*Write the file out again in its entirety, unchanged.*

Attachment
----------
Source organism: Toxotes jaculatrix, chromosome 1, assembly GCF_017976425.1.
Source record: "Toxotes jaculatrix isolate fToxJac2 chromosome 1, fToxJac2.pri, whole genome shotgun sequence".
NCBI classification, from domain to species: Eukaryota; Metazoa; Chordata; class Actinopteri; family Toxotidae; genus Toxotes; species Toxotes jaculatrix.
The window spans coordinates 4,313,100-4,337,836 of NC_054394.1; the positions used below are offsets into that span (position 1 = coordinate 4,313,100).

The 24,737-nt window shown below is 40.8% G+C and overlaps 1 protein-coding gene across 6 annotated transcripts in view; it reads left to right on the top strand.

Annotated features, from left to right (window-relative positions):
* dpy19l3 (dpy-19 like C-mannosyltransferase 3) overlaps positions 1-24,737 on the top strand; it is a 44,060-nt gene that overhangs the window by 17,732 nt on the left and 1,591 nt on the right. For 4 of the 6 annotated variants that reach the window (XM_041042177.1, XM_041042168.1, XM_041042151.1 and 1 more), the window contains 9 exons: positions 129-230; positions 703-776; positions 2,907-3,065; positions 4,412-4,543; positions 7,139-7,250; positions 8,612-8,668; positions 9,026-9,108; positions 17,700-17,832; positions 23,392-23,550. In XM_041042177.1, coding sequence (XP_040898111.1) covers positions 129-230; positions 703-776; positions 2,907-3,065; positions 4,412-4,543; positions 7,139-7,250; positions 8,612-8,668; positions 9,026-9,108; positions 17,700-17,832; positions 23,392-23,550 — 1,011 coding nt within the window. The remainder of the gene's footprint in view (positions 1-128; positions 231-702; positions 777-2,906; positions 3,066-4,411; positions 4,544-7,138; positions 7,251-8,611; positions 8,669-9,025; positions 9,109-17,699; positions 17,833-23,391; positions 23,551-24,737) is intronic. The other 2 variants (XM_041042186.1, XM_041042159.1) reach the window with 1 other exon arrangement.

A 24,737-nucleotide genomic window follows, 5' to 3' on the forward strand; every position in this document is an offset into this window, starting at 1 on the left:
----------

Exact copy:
Source organism: Toxotes jaculatrix, chromosome 1, assembly GCF_017976425.1.
Source record: "Toxotes jaculatrix isolate fToxJac2 chromosome 1, fToxJac2.pri, whole genome shotgun sequence".
NCBI classification, from domain to species: Eukaryota; Metazoa; Chordata; class Actinopteri; family Toxotidae; genus Toxotes; species Toxotes jaculatrix.
The window spans coordinates 4,313,100-4,337,836 of NC_054394.1; the positions used below are offsets into that span (position 1 = coordinate 4,313,100).

The 24,737-nt window shown below is 40.8% G+C and overlaps 1 protein-coding gene across 6 annotated transcripts in view; it reads left to right on the top strand.

Annotated features, from left to right (window-relative positions):
* dpy19l3 (dpy-19 like C-mannosyltransferase 3) overlaps positions 1-24,737 on the top strand; it is a 44,060-nt gene that overhangs the window by 17,732 nt on the left and 1,591 nt on the right. For 4 of the 6 annotated variants that reach the window (XM_041042177.1, XM_041042168.1, XM_041042151.1 and 1 more), the window contains 9 exons: positions 129-230; positions 703-776; positions 2,907-3,065; positions 4,412-4,543; positions 7,139-7,250; positions 8,612-8,668; positions 9,026-9,108; positions 17,700-17,832; positions 23,392-23,550. In XM_041042177.1, coding sequence (XP_040898111.1) covers positions 129-230; positions 703-776; positions 2,907-3,065; positions 4,412-4,543; positions 7,139-7,250; positions 8,612-8,668; positions 9,026-9,108; positions 17,700-17,832; positions 23,392-23,550 — 1,011 coding nt within the window. The remainder of the gene's footprint in view (positions 1-128; positions 231-702; positions 777-2,906; positions 3,066-4,411; positions 4,544-7,138; positions 7,251-8,611; positions 8,669-9,025; positions 9,109-17,699; positions 17,833-23,391; positions 23,551-24,737) is intronic. The other 2 variants (XM_041042186.1, XM_041042159.1) reach the window with 1 other exon arrangement.

A 24,737-nucleotide genomic window follows, 5' to 3' on the forward strand; every position in this document is an offset into this window, starting at 1 on the left: